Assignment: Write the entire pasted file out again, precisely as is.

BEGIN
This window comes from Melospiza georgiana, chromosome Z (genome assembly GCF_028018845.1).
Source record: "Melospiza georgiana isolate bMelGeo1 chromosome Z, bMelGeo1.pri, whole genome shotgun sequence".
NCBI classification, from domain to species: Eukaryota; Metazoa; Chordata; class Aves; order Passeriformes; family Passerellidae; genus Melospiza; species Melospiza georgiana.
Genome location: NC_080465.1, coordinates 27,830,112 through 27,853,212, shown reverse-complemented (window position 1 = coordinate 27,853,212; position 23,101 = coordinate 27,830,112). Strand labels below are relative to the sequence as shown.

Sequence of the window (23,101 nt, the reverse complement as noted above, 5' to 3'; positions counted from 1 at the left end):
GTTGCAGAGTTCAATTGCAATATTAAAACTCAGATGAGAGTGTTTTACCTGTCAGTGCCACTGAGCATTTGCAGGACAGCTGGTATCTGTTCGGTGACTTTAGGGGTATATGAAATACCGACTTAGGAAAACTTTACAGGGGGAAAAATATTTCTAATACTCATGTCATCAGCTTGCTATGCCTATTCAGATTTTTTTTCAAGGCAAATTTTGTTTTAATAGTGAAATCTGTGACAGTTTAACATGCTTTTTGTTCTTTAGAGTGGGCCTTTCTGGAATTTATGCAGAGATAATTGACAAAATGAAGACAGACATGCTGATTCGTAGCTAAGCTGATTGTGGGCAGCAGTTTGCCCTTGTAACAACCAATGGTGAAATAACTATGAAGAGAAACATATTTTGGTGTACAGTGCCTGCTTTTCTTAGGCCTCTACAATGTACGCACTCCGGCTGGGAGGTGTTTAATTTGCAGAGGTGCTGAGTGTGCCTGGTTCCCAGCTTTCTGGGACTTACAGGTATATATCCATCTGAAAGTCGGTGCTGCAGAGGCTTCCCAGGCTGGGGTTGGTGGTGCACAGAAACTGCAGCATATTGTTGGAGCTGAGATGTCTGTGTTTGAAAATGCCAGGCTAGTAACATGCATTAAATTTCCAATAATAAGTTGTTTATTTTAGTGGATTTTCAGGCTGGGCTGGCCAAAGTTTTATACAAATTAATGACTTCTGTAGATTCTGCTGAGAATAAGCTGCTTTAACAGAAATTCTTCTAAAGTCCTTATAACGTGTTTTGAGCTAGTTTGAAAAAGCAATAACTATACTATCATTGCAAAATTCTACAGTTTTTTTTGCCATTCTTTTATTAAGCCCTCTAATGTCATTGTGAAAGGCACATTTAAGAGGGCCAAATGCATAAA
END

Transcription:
This window comes from Melospiza georgiana, chromosome Z (genome assembly GCF_028018845.1).
Source record: "Melospiza georgiana isolate bMelGeo1 chromosome Z, bMelGeo1.pri, whole genome shotgun sequence".
NCBI classification, from domain to species: Eukaryota; Metazoa; Chordata; class Aves; order Passeriformes; family Passerellidae; genus Melospiza; species Melospiza georgiana.
Genome location: NC_080465.1, coordinates 27,830,112 through 27,853,212, shown reverse-complemented (window position 1 = coordinate 27,853,212; position 23,101 = coordinate 27,830,112). Strand labels below are relative to the sequence as shown.

Sequence of the window (23,101 nt, the reverse complement as noted above, 5' to 3'; positions counted from 1 at the left end):
GTTGCAGAGTTCAATTGCAATATTAAAACTCAGATGAGAGTGTTTTACCTGTCAGTGCCACTGAGCATTTGCAGGACAGCTGGTATCTGTTCGGTGACTTTAGGGGTATATGAAATACCGACTTAGGAAAACTTTACAGGGGGAAAAATATTTCTAATACTCATGTCATCAGCTTGCTATGCCTATTCAGATTTTTTTTCAAGGCAAATTTTGTTTTAATAGTGAAATCTGTGACAGTTTAACATGCTTTTTGTTCTTTAGAGTGGGCCTTTCTGGAATTTATGCAGAGATAATTGACAAAATGAAGACAGACATGCTGATTCGTAGCTAAGCTGATTGTGGGCAGCAGTTTGCCCTTGTAACAACCAATGGTGAAATAACTATGAAGAGAAACATATTTTGGTGTACAGTGCCTGCTTTTCTTAGGCCTCTACAATGTACGCACTCCGGCTGGGAGGTGTTTAATTTGCAGAGGTGCTGAGTGTGCCTGGTTCCCAGCTTTCTGGGACTTACAGGTATATATCCATCTGAAAGTCGGTGCTGCAGAGGCTTCCCAGGCTGGGGTTGGTGGTGCACAGAAACTGCAGCATATTGTTGGAGCTGAGATGTCTGTGTTTGAAAATGCCAGGCTAGTAACATGCATTAAATTTCCAATAATAAGTTGTTTATTTTAGTGGATTTTCAGGCTGGGCTGGCCAAAGTTTTATACAAATTAATGACTTCTGTAGATTCTGCTGAGAATAAGCTGCTTTAACAGAAATTCTTCTAAAGTCCTTATAACGTGTTTTGAGCTAGTTTGAAAAAGCAATAACTATACTATCATTGCAAAATTCTACAGTTTTTTTTGCCATTCTTTTATTAAGCCCTCTAATGTCATTGTGAAAGGCACATTTAAGAGGGCCAAATGCATAAA